Fanatics unfairly blamed for new flawed MLB uniforms, founder says


Fanatics founder Michael Rubin says his company is being unfairly blamed for new MLB uniforms that have see-through pants and other fit and design problems.

“This is a little bit of a difficult position,” he said on Friday at the MIT Sloan Sports Analytics Conference. “We’re purely doing exactly as we’ve been told, and we’ve been told we’re doing everything exactly right. 

“And we’re getting the s— kicked out of us, so that’s not fun.”

Since reporting to spring training this month, some players have complained about the fit of new uniforms. The white pants worn by some teams are also see-through enough to clearly show tucked-in jersey tops.

“I know everyone hates them,” Phillies shortstop Trea Turner said. “We all liked what we had. We understand business, but I think everyone wanted to keep it the same way, for the most part, with some tweaks here or there.”

Rubin said uniforms were made to the specifications set by MLB and Nike. Fanatics has been making the baseball uniform since 2017, he said. Fanatics bought the company that has been making the uniforms since 2005, so there has been no real change in the manufacturer in almost two decades.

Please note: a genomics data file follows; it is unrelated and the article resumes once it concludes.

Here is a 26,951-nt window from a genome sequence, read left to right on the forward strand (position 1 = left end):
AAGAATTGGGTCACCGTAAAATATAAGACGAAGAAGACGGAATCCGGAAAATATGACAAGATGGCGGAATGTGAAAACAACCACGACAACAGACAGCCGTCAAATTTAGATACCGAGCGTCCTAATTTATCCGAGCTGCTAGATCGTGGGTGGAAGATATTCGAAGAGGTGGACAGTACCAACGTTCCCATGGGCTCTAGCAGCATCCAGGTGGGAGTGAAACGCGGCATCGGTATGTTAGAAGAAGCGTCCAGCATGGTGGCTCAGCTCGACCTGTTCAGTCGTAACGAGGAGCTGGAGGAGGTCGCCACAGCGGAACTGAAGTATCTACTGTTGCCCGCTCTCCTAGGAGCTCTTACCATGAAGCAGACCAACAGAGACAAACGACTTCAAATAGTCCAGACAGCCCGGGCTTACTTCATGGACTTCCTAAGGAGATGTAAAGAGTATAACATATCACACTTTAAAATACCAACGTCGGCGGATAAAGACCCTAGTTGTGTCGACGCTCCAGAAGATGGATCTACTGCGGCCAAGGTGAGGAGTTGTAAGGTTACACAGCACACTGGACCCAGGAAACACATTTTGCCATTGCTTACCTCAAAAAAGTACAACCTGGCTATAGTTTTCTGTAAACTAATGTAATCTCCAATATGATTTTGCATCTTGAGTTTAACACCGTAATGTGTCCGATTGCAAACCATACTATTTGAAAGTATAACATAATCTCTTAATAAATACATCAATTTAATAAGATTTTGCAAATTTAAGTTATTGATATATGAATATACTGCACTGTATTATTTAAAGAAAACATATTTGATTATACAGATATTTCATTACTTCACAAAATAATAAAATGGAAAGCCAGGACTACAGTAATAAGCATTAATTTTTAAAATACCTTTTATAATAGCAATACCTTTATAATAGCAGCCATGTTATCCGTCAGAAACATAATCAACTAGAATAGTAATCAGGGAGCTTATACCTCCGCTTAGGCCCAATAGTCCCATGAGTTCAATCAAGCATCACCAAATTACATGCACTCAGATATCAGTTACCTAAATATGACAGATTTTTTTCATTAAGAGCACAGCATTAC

Rubin said Nike made changes “for all the right reasons” after getting feedback from players who wanted the material to be more breathable and stretchable.

“Nike designs everything. Hands us a spec and says, ‘Make this,’” he said. “We have made everything exactly to the spec, And Nike and baseball would say ‘Yes, you’ve done everything we’ve asked you to do.”

Rubin said part of the problem is players needing to get used to the changes, saying a similar issue dissipated after NFL and NBA uniforms changed. But in the future he said he would try to involve more people in the decisions.

“They got certain players on board, not all players on board. When you change something so old and so nostalgic, you need everybody to be on board with it,” Rubin said. “I believe Nike will be proved right.”

MLB did not immediately respond to a request for comment.

Players’ association head Tony Clark said Thursday his members had voiced their objections

“The commentary that’s being offered suggests that the powers that be are paying attention to the concerns that are there and are engaging how best to address them moving forward.” Clark said.

Reporting by The Associated Press.


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